The PI3K/Akt signaling pathway has been reported to be a key regulator of terminal chondrocyte differentiation in embryonic and adult chondrogenesis (38,39), and increased PI3K and Akt phosphorylation may enhance the levels of Mmp13 and Adamts5, but decrease the levels of Col2a1 and Aggrecan, ultimately exacerbating the process of IVDD (40). Furthermore, as a marker of chondrocyte hypertrophy, the precise function of Col10a1 remains to be determined; however, it is generally accepted that there is an association between Col10a1 synthesis and endochondral osteogenesis (41). Furthermore, Runx2, as a marker of chondrocyte terminal differentiation, may alter the phenotypic state of chondrocytes (42). In addition, it has been indicated that the expression of Col10a1 and Runx2 in EP chondrocytes is associated with degenerative disc disease (43,44). It has been demonstrated that the ECM-receptor interaction signaling pathway is dysregulated in the early stages of IVDD (40). As components of the ECM, Col9a2, Col2a1 and Aggrecan have important roles in the ECM-receptor interaction signaling pathway. IVDD caused by Col9a2 gene knockout may be related to the imbalance of the ECM-receptor interaction signaling pathway.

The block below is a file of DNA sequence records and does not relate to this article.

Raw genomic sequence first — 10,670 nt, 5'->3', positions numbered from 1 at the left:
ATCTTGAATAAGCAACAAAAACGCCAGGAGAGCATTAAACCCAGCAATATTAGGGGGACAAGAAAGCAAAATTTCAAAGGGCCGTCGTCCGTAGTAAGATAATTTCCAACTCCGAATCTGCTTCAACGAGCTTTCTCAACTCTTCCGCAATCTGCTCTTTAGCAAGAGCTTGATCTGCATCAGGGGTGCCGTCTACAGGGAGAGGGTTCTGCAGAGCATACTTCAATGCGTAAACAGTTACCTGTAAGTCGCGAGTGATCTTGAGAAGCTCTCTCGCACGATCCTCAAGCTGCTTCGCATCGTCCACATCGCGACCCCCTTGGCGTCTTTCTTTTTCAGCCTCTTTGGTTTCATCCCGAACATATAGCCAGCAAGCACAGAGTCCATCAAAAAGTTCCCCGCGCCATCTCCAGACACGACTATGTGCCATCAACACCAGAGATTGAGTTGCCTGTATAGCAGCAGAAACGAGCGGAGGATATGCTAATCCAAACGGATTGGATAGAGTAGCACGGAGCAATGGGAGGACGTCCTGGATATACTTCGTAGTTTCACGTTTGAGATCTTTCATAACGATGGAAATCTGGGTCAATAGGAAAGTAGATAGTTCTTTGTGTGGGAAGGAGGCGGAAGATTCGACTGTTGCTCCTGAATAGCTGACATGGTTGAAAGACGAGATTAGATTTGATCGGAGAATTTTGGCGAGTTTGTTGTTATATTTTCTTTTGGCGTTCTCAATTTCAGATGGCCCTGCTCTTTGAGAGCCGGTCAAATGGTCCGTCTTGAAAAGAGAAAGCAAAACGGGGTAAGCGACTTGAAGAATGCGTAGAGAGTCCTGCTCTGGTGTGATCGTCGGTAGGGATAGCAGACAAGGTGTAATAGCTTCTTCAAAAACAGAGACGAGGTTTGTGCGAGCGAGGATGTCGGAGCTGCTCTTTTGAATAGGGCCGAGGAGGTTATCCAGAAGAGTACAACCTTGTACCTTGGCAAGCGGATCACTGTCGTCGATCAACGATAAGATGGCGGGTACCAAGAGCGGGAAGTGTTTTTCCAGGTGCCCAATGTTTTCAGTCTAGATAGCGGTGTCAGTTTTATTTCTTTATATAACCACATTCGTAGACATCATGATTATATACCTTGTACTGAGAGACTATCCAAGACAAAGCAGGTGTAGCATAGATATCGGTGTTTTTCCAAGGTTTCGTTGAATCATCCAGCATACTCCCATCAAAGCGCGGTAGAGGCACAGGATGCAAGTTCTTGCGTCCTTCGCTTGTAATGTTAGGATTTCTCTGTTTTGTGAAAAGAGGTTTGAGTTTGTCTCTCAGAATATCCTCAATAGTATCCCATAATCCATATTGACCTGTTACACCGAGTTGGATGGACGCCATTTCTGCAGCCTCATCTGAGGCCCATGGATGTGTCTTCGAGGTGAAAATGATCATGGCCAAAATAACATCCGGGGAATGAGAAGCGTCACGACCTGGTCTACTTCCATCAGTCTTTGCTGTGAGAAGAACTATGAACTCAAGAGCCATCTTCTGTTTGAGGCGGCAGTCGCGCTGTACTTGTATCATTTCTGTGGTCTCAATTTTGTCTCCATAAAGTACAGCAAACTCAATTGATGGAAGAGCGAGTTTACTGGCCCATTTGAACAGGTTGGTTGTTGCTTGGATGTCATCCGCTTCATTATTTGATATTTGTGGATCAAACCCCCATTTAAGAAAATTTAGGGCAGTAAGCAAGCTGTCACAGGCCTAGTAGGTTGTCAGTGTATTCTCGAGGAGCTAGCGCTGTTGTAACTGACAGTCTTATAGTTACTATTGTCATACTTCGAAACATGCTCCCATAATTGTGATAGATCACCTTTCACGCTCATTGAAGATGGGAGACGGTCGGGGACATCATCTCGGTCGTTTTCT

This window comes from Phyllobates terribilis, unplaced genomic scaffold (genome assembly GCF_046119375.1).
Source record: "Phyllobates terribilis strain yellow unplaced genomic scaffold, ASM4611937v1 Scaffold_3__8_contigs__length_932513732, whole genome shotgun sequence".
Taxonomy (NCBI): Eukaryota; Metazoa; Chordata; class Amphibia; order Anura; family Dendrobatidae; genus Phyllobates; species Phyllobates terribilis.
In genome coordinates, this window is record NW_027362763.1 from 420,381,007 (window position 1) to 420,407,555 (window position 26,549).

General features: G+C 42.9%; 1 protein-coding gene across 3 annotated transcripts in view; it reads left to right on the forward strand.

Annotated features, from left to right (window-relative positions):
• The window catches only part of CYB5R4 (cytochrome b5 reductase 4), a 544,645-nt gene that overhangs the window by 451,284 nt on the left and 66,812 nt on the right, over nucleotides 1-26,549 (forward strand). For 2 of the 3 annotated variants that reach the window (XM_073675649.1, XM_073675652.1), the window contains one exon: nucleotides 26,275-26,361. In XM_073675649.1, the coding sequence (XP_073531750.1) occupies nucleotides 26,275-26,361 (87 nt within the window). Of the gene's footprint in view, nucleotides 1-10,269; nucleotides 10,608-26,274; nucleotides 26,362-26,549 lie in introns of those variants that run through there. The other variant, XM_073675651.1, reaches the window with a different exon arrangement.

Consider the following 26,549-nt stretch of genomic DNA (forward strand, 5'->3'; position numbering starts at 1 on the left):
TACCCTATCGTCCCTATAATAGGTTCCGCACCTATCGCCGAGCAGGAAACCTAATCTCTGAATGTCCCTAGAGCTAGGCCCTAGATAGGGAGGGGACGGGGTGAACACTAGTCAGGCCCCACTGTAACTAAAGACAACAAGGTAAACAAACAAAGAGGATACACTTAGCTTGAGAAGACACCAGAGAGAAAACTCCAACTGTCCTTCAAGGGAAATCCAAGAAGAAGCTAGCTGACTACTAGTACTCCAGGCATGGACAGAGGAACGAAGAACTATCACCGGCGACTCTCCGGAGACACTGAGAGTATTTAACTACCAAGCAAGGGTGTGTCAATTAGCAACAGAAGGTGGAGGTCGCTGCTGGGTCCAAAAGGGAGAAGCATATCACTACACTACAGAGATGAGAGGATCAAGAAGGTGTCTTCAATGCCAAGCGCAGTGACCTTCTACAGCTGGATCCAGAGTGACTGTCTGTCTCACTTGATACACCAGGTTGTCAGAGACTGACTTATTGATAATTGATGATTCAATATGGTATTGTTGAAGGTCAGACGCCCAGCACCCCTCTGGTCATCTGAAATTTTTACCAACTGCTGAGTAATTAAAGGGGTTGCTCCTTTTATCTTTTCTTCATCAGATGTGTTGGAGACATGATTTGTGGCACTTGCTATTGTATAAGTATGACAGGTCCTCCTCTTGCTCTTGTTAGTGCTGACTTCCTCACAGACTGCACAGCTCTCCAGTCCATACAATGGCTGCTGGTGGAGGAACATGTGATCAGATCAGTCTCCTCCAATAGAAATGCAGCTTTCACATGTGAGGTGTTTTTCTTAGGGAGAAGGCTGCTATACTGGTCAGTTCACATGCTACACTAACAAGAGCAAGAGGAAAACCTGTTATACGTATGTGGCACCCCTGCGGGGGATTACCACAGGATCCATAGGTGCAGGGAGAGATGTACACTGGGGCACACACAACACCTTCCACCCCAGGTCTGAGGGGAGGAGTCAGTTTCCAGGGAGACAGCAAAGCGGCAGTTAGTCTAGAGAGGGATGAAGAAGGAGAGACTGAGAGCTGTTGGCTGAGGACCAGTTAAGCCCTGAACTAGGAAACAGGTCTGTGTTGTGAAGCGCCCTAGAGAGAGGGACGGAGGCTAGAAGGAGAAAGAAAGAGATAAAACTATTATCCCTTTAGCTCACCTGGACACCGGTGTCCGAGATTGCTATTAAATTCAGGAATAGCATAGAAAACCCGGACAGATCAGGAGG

In conclusion, the present study provided insight into the deteriorating effects of Col9a2 gene knockout on IVDD, clearly demonstrating that Col9a2 gene knockout induces and accelerates the progression of IVDD. The underlying mechanisms may be related to the dysregulation of the PI3K/Akt and ECM-receptor interaction signaling pathways due to the deletion of the Col9a2 gene, resulting in decreased protein and mRNA expression levels of Col2a1 and Aggrecan, and increased expression levels of Mmp13, Adamts5, Col10a1 and Runx2. This leads to enhanced EP calcification, which subsequently disrupts the structural integrity and function of the EP, and ultimately exacerbates the process of IVDD. These changes may be a plausible explanation for IVDD associated with the absence of the Col9a2 gene. However, the research is still at a preliminary stage, and thus, the results require to be further confirmed by clinical trials or other animal experiments. The exact molecular mechanisms of IVDD and Col9a2 gene deletion warrant further investigation.


Not applicable.


Funding: This research was funded by the Chinese National Natural Science Foundation (grant nos. 81774346, 81873324, 81973869, 81904221 and 81904219), the Traditional Chinese Medical Administration of Zhejiang Province (grant nos. 2021ZZ014, 2018ZA034, 2019ZQ018 and 2018ZZ011), the Health Commission of Zhejiang Province (grant no. 2019RC225) and the Shaoxing Science and Technology Project (grant no. 2018C30114).

Availability of data and materials

The datasets used and/or analyzed during the current study are available from the corresponding author on reasonable request.